How do you balance your creative life with your family life?
Well, my family and its members are constantly changing and growing, so our process for finding balance is too. I am no expert, but there are two things that come to mind. When you freelance you are basically your own boss and it’s easy to get out of balance. Whenever I make a list of things that I need to do in a day I put “Jeff & Wilde” in big letters at the top. This reminds me that no matter what else happens in the day, those two are my no. 1 and I can go to bed with peace in my heart knowing I put them first. This will look different for everyone, of course, but I do believe that if we put the important things first, everything else falls into place…eventually. Not that they don’t make sacrifices for me to do what I’ve committed to and love, which leads me to the second thing: sharing the responsibilities of home and baby. When we started out life together, Jeff and I committed to supporting each other as spouses, parents, AND artists. He is getting his MFA in acting which means he is in class most of the day and rehearsal most evenings. But despite that, he finds time to share the household chores responsibility, to cook, and to man bath time so that I can keep up with my career. He even takes a lot of the #100daysofthrifting photos for me and proof reads my posts. It’s not for everyone, but it’s what works for our family. I couldn’t do it without him, and I wouldn’t want to.
How do you find inspiration?
I learn about people that create the quality of work that I want to do. Their journeys remind me that I am on my own path and headed exactly where I want to go. Listening inspires me too. Listening to a friend, music, my baby talk to herself—it invigorates me. And when I’m discouraged, there is nothing that picks me up like practicing. Focusing on one thing and working to improve it shuts out all of the chaos and brings things into perspective for me. The more of life I live, the more I realize one of the keys to being happy is not making excuses. And the best dismissal of an excuse I have found so far is smart, hard work.
What are some of your favorite places in NYC?
- One of my favorite thrift shops in NYC is the Salvation Army on 46th st. and 10th Ave. It’s in the middle of the theater district so there are all sorts of great finds. Plus, there are always costume and fashion designers there who love to tell you about the rare shirt you happened to pick up off the rack.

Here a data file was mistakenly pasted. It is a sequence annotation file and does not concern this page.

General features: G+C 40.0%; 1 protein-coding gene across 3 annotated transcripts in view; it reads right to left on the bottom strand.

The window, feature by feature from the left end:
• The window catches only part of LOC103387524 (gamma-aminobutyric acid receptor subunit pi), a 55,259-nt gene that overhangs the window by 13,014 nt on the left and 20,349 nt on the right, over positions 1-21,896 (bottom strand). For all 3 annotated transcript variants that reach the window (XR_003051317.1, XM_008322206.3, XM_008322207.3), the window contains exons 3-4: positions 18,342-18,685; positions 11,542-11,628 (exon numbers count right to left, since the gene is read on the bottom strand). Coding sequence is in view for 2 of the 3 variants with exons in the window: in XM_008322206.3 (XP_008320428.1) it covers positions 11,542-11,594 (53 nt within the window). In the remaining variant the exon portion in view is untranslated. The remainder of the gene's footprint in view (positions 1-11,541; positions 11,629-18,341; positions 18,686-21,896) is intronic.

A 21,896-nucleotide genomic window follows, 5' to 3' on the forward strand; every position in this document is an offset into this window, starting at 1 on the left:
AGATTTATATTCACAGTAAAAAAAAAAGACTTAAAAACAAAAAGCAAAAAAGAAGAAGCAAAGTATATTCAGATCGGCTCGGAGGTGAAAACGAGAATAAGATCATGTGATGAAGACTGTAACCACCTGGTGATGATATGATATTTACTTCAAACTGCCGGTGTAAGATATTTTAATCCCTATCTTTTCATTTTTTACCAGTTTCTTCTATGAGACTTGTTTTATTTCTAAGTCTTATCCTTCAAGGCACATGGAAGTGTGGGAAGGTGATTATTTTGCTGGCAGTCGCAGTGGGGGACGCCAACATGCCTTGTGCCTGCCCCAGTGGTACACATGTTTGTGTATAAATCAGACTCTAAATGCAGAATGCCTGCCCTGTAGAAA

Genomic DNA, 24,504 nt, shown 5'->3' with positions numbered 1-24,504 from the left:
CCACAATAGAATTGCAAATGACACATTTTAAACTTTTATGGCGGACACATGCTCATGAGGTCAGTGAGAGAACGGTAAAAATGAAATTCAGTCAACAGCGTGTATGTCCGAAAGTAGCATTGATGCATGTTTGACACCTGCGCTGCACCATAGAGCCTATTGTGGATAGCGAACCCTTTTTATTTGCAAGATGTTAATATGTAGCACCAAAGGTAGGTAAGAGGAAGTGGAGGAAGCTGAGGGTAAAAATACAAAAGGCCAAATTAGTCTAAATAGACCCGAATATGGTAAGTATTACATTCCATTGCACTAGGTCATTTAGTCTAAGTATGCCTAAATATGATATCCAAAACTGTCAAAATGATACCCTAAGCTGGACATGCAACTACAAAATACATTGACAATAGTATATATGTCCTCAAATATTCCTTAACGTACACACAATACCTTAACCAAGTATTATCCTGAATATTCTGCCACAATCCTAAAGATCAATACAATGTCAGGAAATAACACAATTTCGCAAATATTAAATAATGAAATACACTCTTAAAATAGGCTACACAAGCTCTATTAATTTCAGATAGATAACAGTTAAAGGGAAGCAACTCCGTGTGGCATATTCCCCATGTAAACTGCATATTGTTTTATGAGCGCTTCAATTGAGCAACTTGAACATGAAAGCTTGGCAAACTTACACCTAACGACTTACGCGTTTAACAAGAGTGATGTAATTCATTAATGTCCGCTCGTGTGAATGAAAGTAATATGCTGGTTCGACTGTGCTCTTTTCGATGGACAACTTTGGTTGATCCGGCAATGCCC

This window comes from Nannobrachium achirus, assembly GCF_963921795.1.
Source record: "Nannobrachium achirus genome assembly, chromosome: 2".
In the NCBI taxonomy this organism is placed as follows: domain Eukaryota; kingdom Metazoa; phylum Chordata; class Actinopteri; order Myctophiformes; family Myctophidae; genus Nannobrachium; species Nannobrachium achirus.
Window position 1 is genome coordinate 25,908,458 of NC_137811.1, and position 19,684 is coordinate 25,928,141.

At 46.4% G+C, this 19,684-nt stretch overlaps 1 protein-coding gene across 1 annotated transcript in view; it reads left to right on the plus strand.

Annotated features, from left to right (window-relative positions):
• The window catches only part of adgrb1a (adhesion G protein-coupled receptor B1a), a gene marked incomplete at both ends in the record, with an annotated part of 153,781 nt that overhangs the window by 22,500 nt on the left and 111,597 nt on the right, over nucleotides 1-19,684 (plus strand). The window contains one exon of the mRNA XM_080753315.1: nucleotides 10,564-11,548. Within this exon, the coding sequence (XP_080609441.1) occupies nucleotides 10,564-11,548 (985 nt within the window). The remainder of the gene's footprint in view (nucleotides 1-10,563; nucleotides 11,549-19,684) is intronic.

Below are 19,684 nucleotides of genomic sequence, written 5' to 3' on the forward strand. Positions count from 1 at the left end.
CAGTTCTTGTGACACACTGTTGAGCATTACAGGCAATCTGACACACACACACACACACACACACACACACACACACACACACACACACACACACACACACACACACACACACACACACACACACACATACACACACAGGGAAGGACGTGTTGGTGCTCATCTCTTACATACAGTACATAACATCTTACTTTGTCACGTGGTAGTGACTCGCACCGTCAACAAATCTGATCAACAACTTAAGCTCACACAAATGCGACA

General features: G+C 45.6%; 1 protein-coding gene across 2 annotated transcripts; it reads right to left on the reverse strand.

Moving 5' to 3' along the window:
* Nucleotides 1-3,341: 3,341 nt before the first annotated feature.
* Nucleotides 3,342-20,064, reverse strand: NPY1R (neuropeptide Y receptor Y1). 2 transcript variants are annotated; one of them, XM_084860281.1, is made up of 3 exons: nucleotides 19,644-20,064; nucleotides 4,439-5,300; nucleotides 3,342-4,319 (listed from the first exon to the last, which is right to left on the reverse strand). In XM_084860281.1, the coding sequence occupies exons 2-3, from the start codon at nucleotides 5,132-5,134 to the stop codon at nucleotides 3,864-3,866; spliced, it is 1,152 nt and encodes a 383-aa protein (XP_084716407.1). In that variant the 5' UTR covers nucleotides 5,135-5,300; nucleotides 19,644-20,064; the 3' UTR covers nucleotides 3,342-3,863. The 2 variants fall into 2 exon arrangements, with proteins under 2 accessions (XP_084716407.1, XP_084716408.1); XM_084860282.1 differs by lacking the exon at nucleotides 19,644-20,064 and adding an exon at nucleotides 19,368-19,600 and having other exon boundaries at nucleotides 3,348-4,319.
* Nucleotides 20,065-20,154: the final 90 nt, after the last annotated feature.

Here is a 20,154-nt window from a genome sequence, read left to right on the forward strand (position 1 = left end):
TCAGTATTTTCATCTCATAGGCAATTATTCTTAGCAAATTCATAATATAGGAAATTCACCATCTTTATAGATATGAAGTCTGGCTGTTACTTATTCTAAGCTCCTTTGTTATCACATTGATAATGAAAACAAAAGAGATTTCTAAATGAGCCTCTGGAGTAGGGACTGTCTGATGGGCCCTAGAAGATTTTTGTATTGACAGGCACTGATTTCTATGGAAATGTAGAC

- If you want to find tons of rarely worn, high end items, go to any of the Goodwills from 96th st. to Canal. They are a little bit pricier, but its like, “OK, I guess I can pay $15 for a Burberry.” On your way down, stop by Union Square and get an ice cream cone from “Sundaes and Cones.” My favorites are Ginger and Lavender.
- If you have extra bucks to spend, the East and West Village have a number of great Vintage shops. And while you are there make a second ice cream stop (can you tell what my favorite food is?) at Morgenstern’s I’m still going through withdrawals.
- My favorite place, or sacred space if you will, in NYC is at the North/East corner of Central Park. It’s the Conservatory Gardens, off of 106th st. & 5th Ave. There are three gardens, French, Italian, and English. Basically growing up outside made living in NYC tough at times, but I could run to Central Park from our apartment and these gardens were my sanctuary. Tulips in the spring, Mums in the fall.
Who are some creative women that you look up to and admire?
- My mom is at the top the list. She has always honored the need she has to create, and in turn cultivated that in our family. Not just that, but she taught me that my creativity is something to be used for more than my own personal interest. Her passion, drive, and commitment to bettering the world through the gifts she has continues to inspire me.
- Audrey Hepburn. We all know her as being lovely and talented, which she was. What many don’t know is that she struggled her entire life with image insecurity, dealt with infertility, walked away from her film career to raise her sons, and later in life was a huge advocate for humanitarian aid. Her vulnerability and courage, on and off screen, is a constant inspiration to me.
- Third on my list (the complete list is quite long) is Twyla Tharp. A pioneer in the dance world, Tharp has brought the powerful medium to many places beyond the concert hall. The principles taught in her book “The Creative Habit” have become foundational for me as an artist and I am inspired by her ever collaborative approach.
What is your favorite thing about being a woman?
Something I love about being a woman is having the emotional sensitivity that comes with the territory, combined with an aptitude for immense courage and strength. It’s what makes women able to be great leaders and compassionate listeners in the same moment.